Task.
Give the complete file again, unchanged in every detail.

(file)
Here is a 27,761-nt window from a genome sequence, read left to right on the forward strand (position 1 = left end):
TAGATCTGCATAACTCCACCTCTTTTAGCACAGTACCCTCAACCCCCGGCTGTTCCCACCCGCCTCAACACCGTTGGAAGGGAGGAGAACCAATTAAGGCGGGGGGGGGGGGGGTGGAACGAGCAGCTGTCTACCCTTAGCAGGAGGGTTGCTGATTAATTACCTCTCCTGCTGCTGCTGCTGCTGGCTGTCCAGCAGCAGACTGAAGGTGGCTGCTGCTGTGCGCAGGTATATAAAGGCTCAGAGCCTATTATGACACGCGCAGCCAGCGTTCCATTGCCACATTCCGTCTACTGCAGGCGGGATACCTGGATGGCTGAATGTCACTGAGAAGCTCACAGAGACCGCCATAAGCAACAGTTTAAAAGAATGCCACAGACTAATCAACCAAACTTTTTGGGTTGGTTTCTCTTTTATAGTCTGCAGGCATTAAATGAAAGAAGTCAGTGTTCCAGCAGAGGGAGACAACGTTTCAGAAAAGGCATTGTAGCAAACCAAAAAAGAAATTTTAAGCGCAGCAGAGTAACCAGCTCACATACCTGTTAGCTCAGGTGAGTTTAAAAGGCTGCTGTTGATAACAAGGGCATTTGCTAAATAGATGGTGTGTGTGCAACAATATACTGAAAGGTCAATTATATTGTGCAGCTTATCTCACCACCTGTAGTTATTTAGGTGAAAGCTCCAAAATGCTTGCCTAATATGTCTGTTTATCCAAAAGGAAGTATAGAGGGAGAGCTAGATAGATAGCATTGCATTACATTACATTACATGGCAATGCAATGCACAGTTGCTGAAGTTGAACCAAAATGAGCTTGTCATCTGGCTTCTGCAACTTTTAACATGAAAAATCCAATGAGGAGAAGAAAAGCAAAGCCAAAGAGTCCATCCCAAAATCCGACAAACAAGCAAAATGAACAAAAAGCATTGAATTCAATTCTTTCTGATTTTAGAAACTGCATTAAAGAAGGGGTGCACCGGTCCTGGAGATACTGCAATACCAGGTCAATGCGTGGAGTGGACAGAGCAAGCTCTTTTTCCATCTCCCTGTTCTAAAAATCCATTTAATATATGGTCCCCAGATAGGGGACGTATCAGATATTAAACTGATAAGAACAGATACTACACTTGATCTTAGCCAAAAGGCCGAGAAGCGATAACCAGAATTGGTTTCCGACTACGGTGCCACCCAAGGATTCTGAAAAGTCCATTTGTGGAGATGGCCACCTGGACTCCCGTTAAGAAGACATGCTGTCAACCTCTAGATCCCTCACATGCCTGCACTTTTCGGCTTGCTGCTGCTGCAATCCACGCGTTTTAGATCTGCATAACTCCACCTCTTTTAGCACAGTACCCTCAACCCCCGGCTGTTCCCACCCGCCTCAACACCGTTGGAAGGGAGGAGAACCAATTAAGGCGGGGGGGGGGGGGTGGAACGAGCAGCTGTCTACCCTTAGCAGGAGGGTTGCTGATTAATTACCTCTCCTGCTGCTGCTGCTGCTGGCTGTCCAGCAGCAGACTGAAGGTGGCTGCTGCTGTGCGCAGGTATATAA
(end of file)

Here is a 27,761-nt window from a genome sequence, read left to right on the forward strand (position 1 = left end):
TAGATCTGCATAACTCCACCTCTTTTAGCACAGTACCCTCAACCCCCGGCTGTTCCCACCCGCCTCAACACCGTTGGAAGGGAGGAGAACCAATTAAGGCGGGGGGGGGGGGGGTGGAACGAGCAGCTGTCTACCCTTAGCAGGAGGGTTGCTGATTAATTACCTCTCCTGCTGCTGCTGCTGCTGGCTGTCCAGCAGCAGACTGAAGGTGGCTGCTGCTGTGCGCAGGTATATAAAGGCTCAGAGCCTATTATGACACGCGCAGCCAGCGTTCCATTGCCACATTCCGTCTACTGCAGGCGGGATACCTGGATGGCTGAATGTCACTGAGAAGCTCACAGAGACCGCCATAAGCAACAGTTTAAAAGAATGCCACAGACTAATCAACCAAACTTTTTGGGTTGGTTTCTCTTTTATAGTCTGCAGGCATTAAATGAAAGAAGTCAGTGTTCCAGCAGAGGGAGACAACGTTTCAGAAAAGGCATTGTAGCAAACCAAAAAAGAAATTTTAAGCGCAGCAGAGTAACCAGCTCACATACCTGTTAGCTCAGGTGAGTTTAAAAGGCTGCTGTTGATAACAAGGGCATTTGCTAAATAGATGGTGTGTGTGCAACAATATACTGAAAGGTCAATTATATTGTGCAGCTTATCTCACCACCTGTAGTTATTTAGGTGAAAGCTCCAAAATGCTTGCCTAATATGTCTGTTTATCCAAAAGGAAGTATAGAGGGAGAGCTAGATAGATAGCATTGCATTACATTACATTACATGGCAATGCAATGCACAGTTGCTGAAGTTGAACCAAAATGAGCTTGTCATCTGGCTTCTGCAACTTTTAACATGAAAAATCCAATGAGGAGAAGAAAAGCAAAGCCAAAGAGTCCATCCCAAAATCCGACAAACAAGCAAAATGAACAAAAAGCATTGAATTCAATTCTTTCTGATTTTAGAAACTGCATTAAAGAAGGGGTGCACCGGTCCTGGAGATACTGCAATACCAGGTCAATGCGTGGAGTGGACAGAGCAAGCTCTTTTTCCATCTCCCTGTTCTAAAAATCCATTTAATATATGGTCCCCAGATAGGGGACGTATCAGATATTAAACTGATAAGAACAGATACTACACTTGATCTTAGCCAAAAGGCCGAGAAGCGATAACCAGAATTGGTTTCCGACTACGGTGCCACCCAAGGATTCTGAAAAGTCCATTTGTGGAGATGGCCACCTGGACTCCCGTTAAGAAGACATGCTGTCAACCTCTAGATCCCTCACATGCCTGCACTTTTCGGCTTGCTGCTGCTGCAATCCACGCGTTTTAGATCTGCATAACTCCACCTCTTTTAGCACAGTACCCTCAACCCCCGGCTGTTCCCACCCGCCTCAACACCGTTGGAAGGGAGGAGAACCAATTAAGGCGGGGGGGGGGGGGTGGAACGAGCAGCTGTCTACCCTTAGCAGGAGGGTTGCTGATTAATTACCTCTCCTGCTGCTGCTGCTGCTGGCTGTCCAGCAGCAGACTGAAGGTGGCTGCTGCTGTGCGCAGGTATATAA